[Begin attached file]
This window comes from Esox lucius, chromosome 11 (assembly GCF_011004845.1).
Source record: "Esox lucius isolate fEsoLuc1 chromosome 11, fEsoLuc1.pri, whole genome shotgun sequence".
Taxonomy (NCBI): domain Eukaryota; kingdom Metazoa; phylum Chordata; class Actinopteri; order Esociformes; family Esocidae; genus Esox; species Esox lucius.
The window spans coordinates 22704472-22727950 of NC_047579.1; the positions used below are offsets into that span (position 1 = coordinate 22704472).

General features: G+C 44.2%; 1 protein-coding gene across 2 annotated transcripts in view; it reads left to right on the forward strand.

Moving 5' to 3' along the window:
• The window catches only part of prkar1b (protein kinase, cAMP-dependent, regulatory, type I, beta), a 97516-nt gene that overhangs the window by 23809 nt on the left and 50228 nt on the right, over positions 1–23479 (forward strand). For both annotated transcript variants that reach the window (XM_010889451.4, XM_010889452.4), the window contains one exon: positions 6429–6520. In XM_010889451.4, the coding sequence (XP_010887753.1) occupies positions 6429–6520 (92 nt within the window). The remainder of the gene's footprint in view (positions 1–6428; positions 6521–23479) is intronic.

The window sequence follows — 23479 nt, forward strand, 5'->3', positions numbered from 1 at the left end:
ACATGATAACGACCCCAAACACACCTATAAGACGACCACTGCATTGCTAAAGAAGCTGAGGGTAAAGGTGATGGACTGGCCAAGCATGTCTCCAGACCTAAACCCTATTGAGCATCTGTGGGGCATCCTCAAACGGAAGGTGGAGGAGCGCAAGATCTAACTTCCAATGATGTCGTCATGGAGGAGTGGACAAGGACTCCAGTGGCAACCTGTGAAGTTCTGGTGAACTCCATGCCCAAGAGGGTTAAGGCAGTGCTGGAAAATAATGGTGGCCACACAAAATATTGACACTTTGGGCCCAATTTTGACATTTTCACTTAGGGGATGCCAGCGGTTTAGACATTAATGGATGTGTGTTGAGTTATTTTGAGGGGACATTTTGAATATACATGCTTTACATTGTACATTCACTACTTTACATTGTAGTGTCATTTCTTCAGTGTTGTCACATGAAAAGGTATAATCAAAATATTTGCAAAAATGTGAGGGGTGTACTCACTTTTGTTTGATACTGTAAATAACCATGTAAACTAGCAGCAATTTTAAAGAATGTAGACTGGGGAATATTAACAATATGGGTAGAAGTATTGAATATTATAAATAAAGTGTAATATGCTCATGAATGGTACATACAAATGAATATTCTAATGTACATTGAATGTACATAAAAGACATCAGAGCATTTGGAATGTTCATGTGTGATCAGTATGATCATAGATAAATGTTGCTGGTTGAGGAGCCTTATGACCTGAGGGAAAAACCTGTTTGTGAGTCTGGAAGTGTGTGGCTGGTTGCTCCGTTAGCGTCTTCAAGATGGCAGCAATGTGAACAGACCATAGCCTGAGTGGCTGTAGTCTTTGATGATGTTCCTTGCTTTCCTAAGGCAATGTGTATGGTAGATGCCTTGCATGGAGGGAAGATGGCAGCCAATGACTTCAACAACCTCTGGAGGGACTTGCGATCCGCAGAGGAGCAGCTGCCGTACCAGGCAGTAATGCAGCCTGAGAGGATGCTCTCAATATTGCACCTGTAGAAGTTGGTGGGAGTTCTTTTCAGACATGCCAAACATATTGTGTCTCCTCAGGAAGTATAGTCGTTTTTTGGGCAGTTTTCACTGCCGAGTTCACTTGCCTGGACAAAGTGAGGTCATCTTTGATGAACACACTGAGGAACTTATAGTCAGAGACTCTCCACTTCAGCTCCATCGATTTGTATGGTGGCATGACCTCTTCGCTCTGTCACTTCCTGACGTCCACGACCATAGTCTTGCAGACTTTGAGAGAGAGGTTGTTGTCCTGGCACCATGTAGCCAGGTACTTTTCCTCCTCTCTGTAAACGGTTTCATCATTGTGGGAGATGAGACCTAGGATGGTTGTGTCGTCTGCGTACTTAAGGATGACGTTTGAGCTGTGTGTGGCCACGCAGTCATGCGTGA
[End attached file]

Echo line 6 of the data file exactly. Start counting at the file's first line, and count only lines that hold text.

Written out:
Moving 5' to 3' along the window: